How does a busy pastor or interested layperson know which books are best for serious study of the Scriptures? This reliable guide helps answer that question because it ranks approximately eight hundred Bible commentaries and twelve hundred other volumes, along with numerous computer resources on Bible study, theology, and church history.
Each commentary is rated as “evangelical,” “evangelical/critical,” “conservative/moderate,” or “liberal/critical.” Commentaries for each Bible book are grouped under one of three headings: “Technical, semi-technical,” “Exposition,” and “Special Studies.” Also for some Bible books commentaries in other categories are included, such as “The Sermon on the Mount” under Matthew, “Mark as Story” under Mark, “The Holy Spirit in Luke-Acts” under Luke.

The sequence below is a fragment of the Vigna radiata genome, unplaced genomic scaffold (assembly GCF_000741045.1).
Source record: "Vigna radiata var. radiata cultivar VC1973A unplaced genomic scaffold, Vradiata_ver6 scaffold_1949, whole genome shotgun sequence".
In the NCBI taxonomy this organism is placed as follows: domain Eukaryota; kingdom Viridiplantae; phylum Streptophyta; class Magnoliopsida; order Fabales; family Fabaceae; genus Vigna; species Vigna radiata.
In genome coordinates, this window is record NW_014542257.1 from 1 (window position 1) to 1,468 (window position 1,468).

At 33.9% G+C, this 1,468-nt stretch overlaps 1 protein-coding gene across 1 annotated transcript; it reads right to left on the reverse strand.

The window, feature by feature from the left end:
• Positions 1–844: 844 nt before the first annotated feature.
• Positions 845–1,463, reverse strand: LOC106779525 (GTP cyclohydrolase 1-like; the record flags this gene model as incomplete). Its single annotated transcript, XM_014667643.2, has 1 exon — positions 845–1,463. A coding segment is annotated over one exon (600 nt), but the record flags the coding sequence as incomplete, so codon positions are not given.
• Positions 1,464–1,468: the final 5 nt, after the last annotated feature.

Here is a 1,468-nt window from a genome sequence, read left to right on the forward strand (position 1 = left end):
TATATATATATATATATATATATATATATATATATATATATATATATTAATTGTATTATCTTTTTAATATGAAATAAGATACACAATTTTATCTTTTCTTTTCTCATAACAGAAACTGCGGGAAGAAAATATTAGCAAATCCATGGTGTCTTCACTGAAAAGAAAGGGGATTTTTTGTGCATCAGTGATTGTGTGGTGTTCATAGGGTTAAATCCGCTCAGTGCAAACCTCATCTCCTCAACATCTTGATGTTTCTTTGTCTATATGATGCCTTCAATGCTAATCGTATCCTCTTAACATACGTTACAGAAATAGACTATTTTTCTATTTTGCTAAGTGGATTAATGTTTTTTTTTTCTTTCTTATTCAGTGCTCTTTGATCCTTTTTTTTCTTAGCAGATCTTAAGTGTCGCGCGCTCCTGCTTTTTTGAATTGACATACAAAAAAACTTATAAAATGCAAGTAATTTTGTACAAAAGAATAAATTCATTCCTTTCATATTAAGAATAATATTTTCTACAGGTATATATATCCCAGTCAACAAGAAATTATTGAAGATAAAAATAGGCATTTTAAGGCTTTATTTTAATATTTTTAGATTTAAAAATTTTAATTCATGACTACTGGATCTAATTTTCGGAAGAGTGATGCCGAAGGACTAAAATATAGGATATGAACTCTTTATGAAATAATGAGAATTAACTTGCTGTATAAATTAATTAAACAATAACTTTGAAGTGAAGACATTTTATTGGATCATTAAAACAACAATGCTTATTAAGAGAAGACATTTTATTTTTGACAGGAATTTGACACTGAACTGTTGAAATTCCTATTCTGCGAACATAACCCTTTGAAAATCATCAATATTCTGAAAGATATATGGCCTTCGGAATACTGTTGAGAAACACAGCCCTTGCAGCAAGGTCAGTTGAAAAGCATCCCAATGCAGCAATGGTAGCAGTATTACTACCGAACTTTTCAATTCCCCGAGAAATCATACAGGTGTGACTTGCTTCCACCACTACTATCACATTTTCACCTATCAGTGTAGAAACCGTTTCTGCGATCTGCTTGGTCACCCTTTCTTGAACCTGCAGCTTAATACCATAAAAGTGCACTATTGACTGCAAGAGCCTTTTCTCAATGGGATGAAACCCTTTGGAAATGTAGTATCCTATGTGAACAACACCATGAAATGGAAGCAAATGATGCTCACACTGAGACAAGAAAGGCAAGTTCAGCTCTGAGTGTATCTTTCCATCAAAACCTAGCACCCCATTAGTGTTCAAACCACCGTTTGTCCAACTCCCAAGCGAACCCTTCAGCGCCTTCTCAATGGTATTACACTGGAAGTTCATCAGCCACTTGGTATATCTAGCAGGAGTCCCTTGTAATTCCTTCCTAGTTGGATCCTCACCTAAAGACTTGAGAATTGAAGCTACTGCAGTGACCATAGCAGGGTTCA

After the commentary section, chapters are devoted to books on these topics: Old Testament backgrounds, New Testament backgrounds, Jewish backgrounds, popular dictionaries and one- and two-volume commentaries, general references (encyclopedias, atlases, etc.), biblical Hebrew resources, New Testament Greek resources, exegesis and hermeneutics, systematic theology, church history resources, computer resources, and Internet sites.
The last chapter lists three (or four in some cases) commentaries Glynn recommends as the best for each Bible book. Not all will agree with his selections, however. For example premillennialists will be disappointed that two of the three books on Revelation are by amillennial authors (Gregory Beale and Dennis Johnson). And Allen Ross’s work on Genesis (Creation and Blessing) is not included in Glynn’s listing of the best books on Genesis, though it is included in the earlier section that lists nineteen commentaries on Genesis.